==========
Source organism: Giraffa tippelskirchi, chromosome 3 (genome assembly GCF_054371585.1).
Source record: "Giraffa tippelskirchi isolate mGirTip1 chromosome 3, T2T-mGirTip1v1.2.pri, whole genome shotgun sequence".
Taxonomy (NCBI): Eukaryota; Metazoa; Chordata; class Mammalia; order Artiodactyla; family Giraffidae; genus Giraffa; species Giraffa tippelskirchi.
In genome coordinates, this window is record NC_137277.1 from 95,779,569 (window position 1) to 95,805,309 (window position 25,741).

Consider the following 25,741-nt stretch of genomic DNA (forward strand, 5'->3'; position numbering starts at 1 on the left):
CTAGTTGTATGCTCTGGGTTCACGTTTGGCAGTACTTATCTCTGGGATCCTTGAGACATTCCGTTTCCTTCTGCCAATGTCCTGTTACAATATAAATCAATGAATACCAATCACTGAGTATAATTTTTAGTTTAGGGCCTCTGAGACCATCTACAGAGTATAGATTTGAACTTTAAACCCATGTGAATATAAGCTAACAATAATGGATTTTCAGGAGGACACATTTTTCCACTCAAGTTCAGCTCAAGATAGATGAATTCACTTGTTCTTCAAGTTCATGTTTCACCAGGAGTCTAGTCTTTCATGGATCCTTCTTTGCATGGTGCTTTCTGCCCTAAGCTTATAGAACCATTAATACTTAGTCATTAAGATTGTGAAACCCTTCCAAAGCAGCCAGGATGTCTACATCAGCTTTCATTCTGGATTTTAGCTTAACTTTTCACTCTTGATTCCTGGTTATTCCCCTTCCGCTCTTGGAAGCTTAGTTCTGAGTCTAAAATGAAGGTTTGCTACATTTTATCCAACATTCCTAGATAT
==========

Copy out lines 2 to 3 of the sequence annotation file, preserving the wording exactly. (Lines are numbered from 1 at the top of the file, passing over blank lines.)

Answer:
Source record: "Giraffa tippelskirchi isolate mGirTip1 chromosome 3, T2T-mGirTip1v1.2.pri, whole genome shotgun sequence".
Taxonomy (NCBI): Eukaryota; Metazoa; Chordata; class Mammalia; order Artiodactyla; family Giraffidae; genus Giraffa; species Giraffa tippelskirchi.